Or the Shah of Iran, whose notorious secret police force tortured and executed anyone who expressed dissent. Or Saddam Hussein, who exterminated 100,000 Kurds with poisonous gas and chemical weapons. And that’s before we even start on Israel, Saudi Arabia and the other murderous regimes bankrolled to this day by Washington DC.

The US stomached them all. But the ripples of socialism lapping at their shores were unpalatable.

Yes, Castro can be legitimately criticised for human rights abuses. But just imagine for a moment where we might be today had the UK been subjected to a 57-year economic blockade and Queen Elizabeth targeted for 600 assassination attempts by the most powerful states on earth. And let’s also look at the other side of Cuba, which has avoided the extremes of dripping wealth and hunger, starkly visible almost everywhere else in the world.

Let’s acknowledge some of the concrete achievements of the Cuban revolution. Under the old Batista dictatorship in the 1950s, half of Cuban children did not go to school. Under Castro Cuba achieved 100 per cent literacy.

By way of comparison, Scotland’s literacy rate stands at around at 73 per cent. Cuba’s secondary school class sizes are half the size of Scotland’s. Cuba offers universal free school meals as well as free before and after-school care. The Caribbean island even sends thousands of volunteers a year on missions across the world to pursue “literacy without borders”.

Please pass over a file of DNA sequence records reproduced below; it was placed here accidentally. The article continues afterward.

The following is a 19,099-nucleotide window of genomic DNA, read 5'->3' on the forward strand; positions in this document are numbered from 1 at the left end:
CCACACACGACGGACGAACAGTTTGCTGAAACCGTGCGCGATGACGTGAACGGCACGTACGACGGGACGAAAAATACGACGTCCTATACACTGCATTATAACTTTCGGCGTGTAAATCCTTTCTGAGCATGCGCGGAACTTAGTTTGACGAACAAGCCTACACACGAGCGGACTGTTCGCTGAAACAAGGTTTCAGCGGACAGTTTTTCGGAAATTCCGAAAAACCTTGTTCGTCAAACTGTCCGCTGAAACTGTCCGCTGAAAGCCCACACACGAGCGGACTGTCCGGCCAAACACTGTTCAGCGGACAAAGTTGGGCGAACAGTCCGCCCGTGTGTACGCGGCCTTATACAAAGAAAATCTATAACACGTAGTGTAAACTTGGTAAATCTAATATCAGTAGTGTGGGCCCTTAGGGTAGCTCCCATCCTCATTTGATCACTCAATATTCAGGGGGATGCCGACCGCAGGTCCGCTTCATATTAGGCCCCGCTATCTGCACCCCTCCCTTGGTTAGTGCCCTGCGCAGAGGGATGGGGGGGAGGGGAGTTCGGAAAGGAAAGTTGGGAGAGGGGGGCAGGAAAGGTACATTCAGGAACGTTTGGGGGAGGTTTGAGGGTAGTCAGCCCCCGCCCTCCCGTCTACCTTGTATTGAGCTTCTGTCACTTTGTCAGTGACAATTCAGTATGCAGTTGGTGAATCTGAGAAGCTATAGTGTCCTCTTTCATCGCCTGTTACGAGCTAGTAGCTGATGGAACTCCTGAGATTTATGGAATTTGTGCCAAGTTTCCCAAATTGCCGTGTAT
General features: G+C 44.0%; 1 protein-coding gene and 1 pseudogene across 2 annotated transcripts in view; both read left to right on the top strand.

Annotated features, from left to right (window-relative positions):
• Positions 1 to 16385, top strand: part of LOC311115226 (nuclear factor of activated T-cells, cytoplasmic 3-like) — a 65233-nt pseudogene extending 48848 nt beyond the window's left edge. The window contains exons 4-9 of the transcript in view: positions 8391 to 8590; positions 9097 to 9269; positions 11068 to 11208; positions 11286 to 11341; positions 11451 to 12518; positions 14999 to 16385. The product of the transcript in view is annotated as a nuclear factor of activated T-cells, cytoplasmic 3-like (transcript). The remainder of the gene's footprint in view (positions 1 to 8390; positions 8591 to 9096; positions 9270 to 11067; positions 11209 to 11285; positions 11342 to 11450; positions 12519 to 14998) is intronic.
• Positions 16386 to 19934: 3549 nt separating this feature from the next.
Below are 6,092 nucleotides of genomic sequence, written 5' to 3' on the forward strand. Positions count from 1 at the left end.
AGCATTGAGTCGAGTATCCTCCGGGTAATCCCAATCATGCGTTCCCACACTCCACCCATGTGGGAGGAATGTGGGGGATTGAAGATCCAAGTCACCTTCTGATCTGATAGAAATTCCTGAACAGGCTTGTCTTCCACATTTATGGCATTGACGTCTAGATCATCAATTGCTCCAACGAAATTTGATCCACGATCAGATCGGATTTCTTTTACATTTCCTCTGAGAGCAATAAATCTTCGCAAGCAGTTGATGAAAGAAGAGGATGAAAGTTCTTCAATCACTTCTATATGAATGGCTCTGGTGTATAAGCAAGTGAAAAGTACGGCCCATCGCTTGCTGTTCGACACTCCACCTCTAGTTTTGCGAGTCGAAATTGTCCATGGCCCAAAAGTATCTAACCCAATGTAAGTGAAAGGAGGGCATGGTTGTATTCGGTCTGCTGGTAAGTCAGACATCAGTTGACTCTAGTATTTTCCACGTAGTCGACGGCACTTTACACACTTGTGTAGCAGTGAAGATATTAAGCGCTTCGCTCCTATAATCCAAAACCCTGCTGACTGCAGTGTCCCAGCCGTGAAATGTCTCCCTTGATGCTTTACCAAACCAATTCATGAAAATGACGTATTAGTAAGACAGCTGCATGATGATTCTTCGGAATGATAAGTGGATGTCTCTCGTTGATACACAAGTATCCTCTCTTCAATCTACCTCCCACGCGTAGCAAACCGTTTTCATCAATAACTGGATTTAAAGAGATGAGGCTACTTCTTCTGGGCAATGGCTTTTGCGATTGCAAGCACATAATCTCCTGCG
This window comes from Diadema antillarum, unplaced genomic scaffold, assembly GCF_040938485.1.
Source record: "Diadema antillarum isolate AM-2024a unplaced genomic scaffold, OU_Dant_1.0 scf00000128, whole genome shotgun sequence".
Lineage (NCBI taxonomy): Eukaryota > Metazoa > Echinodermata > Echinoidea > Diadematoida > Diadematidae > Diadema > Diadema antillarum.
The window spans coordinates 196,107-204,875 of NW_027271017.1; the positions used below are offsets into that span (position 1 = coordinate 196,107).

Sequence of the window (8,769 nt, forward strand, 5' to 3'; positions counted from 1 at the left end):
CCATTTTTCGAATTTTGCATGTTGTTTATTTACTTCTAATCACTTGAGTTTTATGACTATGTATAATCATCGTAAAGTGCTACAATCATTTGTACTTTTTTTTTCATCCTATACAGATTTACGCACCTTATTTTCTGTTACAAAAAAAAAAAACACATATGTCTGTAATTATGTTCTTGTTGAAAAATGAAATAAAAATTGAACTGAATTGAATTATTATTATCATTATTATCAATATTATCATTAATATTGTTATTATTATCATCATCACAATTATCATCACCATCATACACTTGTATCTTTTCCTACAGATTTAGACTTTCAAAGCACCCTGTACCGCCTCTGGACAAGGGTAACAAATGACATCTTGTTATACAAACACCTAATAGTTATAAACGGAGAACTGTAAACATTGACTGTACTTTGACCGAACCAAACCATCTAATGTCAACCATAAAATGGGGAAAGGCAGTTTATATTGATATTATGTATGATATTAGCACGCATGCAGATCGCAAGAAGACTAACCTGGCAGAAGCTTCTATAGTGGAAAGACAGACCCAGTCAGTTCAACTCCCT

Its achievements in education are mirrored in health and lauded by the World Health Organisation (WHO). In 2015 Cuba became the first country in the world to eliminate mother-to-child transmission of HIV and syphilis. THE US spends 20 times more per head on healthcare than Cuba, most of which lines the pockets of shareholders. But Cuba has a lower infant mortality rate and a similar life expectancy. And it exports doctors across the world – most recently to help tackle the Ebola crisis in Africa.

Yes, Cuba has its problems – not least its highly educated but under-employed youth population, which tends to be seduced by the material luxuries that wealthy tourists ostentatiously display. They don’t remember the horrors of the corrupt Batista regime, which killed 20,000 Cubans in seven years while wheeling and dealing with the Mafia, drugs cartels and the US government.

On the day Castro died, Guardian columnist George Monbiot set out “The 13 impossible crises that humanity now faces”. It makes stark reading. Soil depletion that could mean we have just 60 harvests left; the destruction of millions of jobs by automation; runaway climate change; Donald Trump and more.

Those right-wing free marketeers queueing up to list Castro’s faults really need to have a long hard look at themselves and the catastrophe around us. Just exactly what is their plan to save humanity and the planet?

Cuba has at least tried to build a new model society that tries to grapple with the great crises of our age: inequality, ecological destruction, climate change. Those of us on the left who call ourselves green, feminist, and socialist do need to critically examine Cuba, warts and all, and learn from whatever mistakes it’s made. We then need to come up with a coherent and attainable alternative for the 21st century. But we have nothing whatsoever to learn from those responsible for taking us to the brink of Armageddon.